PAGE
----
On Achieving Consensus


“Our life is what our thoughts make it.” M. Aurelius, 121 AD – 180 AD

Since WANdisco is a distributed computing company, you might be thinking this will be another article on the subtleties of obtaining consensus between multiple processors using the Paxos algorithm.

Almost, except without the computers.

Recently we had a kickoff summit for a new product. The core team met here in San Ramon, gathered from Belfast, Sheffield and Massachusetts.  We all have significantly different backgrounds, live in four different places, and came together for a few days to try to sort out a beefy list of major questions about integration points, requirements and architecture for the new product.

The technical chops of the group were without question, the motivation high, and the time short. It seemed clear that this was a challenge primarily of consensus.  We had to resolve our list of open questions efficiently and decisively.

And despite coming into the meeting with many questions still unresolved after long email exchanges, we did! The process was the quickest and most effective I’ve experienced in 25 years building enterprise software, and I started to wonder if WANdisco’s core technology of achieving consensus between computers was bleeding over and helping humans reach consensus as well.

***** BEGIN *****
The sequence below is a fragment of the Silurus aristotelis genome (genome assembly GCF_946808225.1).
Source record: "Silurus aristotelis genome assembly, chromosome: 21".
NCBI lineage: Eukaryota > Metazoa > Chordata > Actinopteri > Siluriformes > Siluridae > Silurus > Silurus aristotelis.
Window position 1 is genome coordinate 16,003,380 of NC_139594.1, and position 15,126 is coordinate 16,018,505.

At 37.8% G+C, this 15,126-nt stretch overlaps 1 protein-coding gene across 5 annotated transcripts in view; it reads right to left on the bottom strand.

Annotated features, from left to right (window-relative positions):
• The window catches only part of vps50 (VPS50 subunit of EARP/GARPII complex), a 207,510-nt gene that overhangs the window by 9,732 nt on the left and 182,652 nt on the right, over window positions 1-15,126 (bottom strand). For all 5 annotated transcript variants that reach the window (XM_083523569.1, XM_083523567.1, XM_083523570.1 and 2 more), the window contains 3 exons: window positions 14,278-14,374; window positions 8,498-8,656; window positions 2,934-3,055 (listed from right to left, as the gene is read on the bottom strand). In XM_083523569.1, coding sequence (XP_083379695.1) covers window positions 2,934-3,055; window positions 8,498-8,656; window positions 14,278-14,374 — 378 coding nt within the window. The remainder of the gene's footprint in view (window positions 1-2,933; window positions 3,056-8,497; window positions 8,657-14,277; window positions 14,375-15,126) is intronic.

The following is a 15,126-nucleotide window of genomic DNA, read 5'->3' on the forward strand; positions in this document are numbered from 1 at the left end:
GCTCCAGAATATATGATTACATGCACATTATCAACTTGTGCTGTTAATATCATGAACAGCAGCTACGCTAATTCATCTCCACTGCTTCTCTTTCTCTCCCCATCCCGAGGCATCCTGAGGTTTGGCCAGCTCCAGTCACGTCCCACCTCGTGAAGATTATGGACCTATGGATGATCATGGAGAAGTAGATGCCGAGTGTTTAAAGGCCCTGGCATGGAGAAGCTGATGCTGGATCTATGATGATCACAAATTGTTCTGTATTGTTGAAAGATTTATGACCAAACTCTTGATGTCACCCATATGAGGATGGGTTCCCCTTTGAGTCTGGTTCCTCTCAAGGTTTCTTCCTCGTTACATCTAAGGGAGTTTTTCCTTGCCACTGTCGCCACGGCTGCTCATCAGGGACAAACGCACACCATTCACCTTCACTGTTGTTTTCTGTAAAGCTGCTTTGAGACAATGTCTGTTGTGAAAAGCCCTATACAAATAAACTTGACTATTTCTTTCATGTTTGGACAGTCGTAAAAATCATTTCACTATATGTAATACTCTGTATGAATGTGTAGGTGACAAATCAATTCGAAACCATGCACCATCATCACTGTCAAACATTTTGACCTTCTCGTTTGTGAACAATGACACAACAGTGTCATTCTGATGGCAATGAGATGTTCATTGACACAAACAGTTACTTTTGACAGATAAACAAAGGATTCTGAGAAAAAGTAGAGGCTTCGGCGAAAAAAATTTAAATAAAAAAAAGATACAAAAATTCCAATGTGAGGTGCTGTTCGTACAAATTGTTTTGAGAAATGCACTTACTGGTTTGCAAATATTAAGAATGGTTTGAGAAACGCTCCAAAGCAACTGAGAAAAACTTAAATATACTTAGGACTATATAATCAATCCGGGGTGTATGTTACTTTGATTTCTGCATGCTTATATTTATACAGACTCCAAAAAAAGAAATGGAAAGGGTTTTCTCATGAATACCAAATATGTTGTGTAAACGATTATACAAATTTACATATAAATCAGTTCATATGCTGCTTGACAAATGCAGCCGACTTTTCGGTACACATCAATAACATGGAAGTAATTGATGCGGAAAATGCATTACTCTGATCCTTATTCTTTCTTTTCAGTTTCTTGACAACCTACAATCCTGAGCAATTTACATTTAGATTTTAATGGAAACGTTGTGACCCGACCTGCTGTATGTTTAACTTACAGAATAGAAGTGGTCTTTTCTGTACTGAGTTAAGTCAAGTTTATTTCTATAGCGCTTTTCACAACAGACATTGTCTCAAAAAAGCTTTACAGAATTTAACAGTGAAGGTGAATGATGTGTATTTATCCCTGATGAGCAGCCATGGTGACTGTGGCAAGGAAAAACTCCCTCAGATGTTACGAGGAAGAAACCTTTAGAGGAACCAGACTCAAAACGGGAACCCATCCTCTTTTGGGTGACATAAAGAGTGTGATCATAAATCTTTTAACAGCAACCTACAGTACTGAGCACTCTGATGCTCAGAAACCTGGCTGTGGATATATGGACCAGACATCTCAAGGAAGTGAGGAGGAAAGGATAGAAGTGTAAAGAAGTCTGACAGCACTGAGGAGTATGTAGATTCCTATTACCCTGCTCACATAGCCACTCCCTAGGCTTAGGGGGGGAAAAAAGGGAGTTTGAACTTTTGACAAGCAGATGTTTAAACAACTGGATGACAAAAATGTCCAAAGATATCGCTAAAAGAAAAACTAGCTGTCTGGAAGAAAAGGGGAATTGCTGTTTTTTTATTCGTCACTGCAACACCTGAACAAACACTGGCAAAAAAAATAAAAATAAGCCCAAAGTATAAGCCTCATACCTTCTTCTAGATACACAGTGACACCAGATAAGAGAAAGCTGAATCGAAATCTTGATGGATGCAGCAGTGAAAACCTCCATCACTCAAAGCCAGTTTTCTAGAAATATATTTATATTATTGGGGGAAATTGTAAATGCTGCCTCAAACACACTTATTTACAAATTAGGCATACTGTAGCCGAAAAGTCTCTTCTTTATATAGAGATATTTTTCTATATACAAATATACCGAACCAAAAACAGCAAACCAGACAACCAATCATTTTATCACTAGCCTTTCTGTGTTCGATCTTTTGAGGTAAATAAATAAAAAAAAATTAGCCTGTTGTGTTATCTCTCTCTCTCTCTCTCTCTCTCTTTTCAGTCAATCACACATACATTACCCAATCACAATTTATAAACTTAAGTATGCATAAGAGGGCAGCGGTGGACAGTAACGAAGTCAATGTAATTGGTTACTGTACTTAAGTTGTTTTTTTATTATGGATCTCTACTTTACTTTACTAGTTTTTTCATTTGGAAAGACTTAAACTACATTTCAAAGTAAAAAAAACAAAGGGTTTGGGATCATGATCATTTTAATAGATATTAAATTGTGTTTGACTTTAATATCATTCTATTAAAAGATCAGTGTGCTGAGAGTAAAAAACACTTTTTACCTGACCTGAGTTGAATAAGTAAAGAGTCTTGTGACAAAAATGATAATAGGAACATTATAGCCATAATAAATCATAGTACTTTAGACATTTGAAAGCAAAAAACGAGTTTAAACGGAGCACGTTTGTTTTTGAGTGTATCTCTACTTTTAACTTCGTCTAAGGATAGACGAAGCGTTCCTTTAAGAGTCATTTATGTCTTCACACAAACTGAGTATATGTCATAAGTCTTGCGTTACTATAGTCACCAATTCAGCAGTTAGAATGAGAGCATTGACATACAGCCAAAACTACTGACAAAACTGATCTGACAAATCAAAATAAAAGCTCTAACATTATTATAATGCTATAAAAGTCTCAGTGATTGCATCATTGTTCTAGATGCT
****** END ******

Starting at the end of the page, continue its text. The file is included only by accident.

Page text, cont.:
It occurred to me that maybe it has something to do with the language that I overhear from the development teams. They speak constantly of “proposals”, “agreements”, “consensus”.  In my programming days, I recall using words like “cast”, “derive”, “protected”. Could the simple use of highly cooperative language have a beneficial side effect on group decision making?

Absolutely, and it’s variously described as Linguistic Relativity, Sapir–Whorf hypothesis, or Whorfianism.  In short, it’s the theory that the language we employ affects our thoughts and subsequent actions.

Looks like we caught an example of this in action. How might the language you use in your software development process affect your ability to reach consensus on big decisions?






1 Response to “On Achieving Consensus”

  • This topic was the exact issue Frank Luntz explored in “Words That Work.”

    What is unfortunate is that he’s spent his career using this knowledge to drive political division, but his book makes the point not only how powerful words are in framing the conversation, but how often the technique can be used without us even knowing it.

    It’s nice to see the “technology” can be used for achieving good, as well. 🙂

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